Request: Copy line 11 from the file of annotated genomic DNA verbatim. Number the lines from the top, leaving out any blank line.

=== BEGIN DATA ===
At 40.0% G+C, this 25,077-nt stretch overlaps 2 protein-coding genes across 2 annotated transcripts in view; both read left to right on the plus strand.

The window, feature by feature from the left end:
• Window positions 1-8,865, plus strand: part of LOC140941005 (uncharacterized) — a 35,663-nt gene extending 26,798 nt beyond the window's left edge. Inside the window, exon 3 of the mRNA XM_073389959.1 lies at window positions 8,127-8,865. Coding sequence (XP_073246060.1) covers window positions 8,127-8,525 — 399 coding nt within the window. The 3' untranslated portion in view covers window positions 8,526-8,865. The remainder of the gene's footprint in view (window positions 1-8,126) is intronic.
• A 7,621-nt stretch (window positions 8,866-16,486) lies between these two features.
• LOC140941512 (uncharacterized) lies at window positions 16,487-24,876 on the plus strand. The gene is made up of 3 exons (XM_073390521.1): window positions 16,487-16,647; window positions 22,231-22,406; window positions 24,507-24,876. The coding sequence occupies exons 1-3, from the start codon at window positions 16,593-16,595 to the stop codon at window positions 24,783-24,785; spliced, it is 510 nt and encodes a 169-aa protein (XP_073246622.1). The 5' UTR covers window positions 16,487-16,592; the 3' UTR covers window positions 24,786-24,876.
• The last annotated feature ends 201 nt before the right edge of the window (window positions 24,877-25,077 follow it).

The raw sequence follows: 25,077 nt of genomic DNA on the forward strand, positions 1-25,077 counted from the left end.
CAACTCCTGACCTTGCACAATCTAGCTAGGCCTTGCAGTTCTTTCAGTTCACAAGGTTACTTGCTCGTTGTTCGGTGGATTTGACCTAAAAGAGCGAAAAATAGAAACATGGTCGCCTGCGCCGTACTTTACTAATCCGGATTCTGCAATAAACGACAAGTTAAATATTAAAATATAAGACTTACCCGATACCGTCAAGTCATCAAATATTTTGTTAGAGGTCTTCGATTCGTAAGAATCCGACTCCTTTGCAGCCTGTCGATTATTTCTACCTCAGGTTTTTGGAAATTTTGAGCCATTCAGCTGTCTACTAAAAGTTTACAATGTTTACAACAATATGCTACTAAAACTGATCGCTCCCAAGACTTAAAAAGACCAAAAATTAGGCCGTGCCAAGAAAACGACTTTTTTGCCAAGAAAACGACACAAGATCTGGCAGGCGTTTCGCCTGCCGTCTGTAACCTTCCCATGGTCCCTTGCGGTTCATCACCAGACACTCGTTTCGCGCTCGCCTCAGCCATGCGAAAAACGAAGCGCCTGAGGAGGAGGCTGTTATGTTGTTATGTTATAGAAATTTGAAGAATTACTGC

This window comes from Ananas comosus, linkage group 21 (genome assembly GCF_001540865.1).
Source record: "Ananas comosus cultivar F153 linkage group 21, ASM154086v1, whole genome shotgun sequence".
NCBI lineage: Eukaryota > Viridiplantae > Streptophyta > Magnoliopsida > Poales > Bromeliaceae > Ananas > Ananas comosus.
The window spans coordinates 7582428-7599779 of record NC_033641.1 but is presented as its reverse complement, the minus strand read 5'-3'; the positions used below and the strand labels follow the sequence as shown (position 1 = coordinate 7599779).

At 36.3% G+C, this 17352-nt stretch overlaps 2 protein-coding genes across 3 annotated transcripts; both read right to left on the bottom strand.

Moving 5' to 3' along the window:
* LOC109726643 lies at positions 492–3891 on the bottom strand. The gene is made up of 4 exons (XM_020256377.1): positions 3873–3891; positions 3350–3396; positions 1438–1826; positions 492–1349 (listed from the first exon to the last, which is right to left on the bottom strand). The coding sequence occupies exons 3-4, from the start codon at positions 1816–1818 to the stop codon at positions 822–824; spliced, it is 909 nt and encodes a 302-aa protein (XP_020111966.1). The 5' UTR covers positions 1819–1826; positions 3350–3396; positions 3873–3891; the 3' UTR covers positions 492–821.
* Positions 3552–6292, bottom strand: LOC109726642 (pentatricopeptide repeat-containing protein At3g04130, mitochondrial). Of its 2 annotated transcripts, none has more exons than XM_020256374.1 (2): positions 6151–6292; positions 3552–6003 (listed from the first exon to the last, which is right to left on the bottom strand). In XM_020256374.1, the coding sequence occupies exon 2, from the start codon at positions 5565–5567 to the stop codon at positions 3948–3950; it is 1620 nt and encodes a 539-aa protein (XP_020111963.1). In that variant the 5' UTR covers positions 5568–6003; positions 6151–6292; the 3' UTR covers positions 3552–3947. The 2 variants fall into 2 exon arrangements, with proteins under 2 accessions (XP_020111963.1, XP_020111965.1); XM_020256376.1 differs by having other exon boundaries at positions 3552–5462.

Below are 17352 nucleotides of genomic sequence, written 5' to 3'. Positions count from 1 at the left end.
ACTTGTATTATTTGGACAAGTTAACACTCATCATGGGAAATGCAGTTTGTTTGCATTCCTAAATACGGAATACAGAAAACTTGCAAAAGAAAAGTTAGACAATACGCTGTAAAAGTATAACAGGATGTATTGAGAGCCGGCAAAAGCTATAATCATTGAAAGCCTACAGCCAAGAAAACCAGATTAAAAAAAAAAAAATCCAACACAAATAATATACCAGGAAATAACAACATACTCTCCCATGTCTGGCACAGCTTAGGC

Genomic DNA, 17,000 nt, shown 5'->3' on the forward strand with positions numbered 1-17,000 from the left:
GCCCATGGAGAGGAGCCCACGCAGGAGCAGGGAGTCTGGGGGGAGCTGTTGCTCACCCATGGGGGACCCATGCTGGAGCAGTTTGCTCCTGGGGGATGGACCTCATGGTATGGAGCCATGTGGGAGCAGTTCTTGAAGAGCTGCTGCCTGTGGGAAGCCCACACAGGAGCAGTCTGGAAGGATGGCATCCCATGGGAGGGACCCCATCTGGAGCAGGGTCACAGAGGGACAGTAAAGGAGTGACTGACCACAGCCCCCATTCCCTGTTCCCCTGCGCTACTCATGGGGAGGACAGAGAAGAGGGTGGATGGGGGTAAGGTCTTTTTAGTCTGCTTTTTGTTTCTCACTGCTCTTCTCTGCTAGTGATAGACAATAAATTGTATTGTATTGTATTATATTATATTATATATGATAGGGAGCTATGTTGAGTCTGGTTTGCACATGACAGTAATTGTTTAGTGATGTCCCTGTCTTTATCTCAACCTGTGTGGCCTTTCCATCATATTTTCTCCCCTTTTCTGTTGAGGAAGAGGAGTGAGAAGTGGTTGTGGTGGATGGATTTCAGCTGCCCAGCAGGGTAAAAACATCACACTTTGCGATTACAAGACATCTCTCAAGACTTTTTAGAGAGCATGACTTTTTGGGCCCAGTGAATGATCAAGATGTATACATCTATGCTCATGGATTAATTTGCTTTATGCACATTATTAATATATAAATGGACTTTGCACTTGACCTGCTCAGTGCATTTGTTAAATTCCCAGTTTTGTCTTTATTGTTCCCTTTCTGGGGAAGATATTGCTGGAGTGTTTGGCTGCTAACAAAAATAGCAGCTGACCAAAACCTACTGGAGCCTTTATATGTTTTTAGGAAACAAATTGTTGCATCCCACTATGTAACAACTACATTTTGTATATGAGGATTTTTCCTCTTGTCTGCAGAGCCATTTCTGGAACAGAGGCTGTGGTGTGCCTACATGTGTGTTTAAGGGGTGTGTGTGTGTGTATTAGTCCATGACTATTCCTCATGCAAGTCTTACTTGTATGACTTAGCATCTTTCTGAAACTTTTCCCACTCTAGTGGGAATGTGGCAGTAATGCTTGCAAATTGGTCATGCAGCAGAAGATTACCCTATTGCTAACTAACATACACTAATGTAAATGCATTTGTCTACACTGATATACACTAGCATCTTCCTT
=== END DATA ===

NCBI lineage: Eukaryota > Viridiplantae > Streptophyta > Magnoliopsida > Poales > Bromeliaceae > Ananas > Ananas comosus.